No competition? Net neutrality and a hidden agenda

The net neutrality thing keeps pinging the awareness as the FCC continues its efforts to expand its authority to include the I’net as well as the airwaves. DSLreports wonders If We Had Competition, We Might Not Need Neutrality Rules and figures “we may not be getting either.”

While it sounds nice to mandate that network service providers should treat everyone and every type of traffic the same, it is also appealing to think that businesses should be able to do what they want with their property. The rationale used for promoting net neutrality regulation is the idea that network services are a monopoly or near so and therefore need regulation much like the telephone monopoly of fifty years ago. There are two difficulties with this position. One is that there is no demonstrated problem that is to be solved by net neutrality type regulation. The other is that the monopoly does not exist, despite the presumption of the report and in some of its comments.

Most households in urban or suburban areas have the choice between the cable TV company, the telephone company, the various cell phone companies, or even some specialized wifi companies to gain access to the I’net. That is the front end competition. The backbone or infrastructure competition is not quite so visible but, again, there are a number of companies providing long haul service. These often cater to large business and use agreements to help increase bandwidth utilization. The central switches, whether for I’net routing or access to the telephone network are already quite regulated.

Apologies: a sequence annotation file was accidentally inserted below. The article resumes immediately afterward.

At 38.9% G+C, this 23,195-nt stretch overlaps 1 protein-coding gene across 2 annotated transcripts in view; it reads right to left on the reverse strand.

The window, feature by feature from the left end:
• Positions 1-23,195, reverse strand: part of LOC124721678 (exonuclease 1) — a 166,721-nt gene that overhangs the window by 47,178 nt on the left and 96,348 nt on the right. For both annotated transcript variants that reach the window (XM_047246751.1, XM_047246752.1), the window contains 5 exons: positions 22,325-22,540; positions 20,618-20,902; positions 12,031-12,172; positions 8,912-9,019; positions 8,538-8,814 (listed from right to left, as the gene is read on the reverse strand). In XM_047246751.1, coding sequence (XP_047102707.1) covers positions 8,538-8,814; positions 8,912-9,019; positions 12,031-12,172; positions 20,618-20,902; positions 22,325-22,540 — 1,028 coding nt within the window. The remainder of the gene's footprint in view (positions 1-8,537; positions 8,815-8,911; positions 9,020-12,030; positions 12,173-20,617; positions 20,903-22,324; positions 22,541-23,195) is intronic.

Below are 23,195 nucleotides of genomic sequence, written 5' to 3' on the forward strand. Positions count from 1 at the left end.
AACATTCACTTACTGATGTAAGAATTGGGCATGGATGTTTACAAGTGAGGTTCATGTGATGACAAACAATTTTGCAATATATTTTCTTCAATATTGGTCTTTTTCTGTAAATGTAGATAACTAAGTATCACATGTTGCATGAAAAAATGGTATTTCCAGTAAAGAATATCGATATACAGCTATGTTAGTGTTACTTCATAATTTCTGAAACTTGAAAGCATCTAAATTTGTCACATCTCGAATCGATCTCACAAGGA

There is an argument against net neutrality that must be considered as well. Some sorts of I’net traffic are time sensitive. These include such things streaming video or telephony services. If they cannot be given non-neutral priority, then someone’s download of a new software distribution might well interrupt a voice conversation or make for choppy movie viewing.

A key about this topic is in the response to the news that Google and Verizon were talking to the FCC about net neutrality. Additional observations besides the colluding big corporations include the lack of caring for the end user and other such ‘big corp vs little guy’ themes. That implies an emotional rather than rational basis to the conflicts.

UPDATE: CNet has a good rundown by Berin Szoka and Adam Thierer – Just say no to Ma Bell-era Net neutrality regulation – that provides some good background on this issue.

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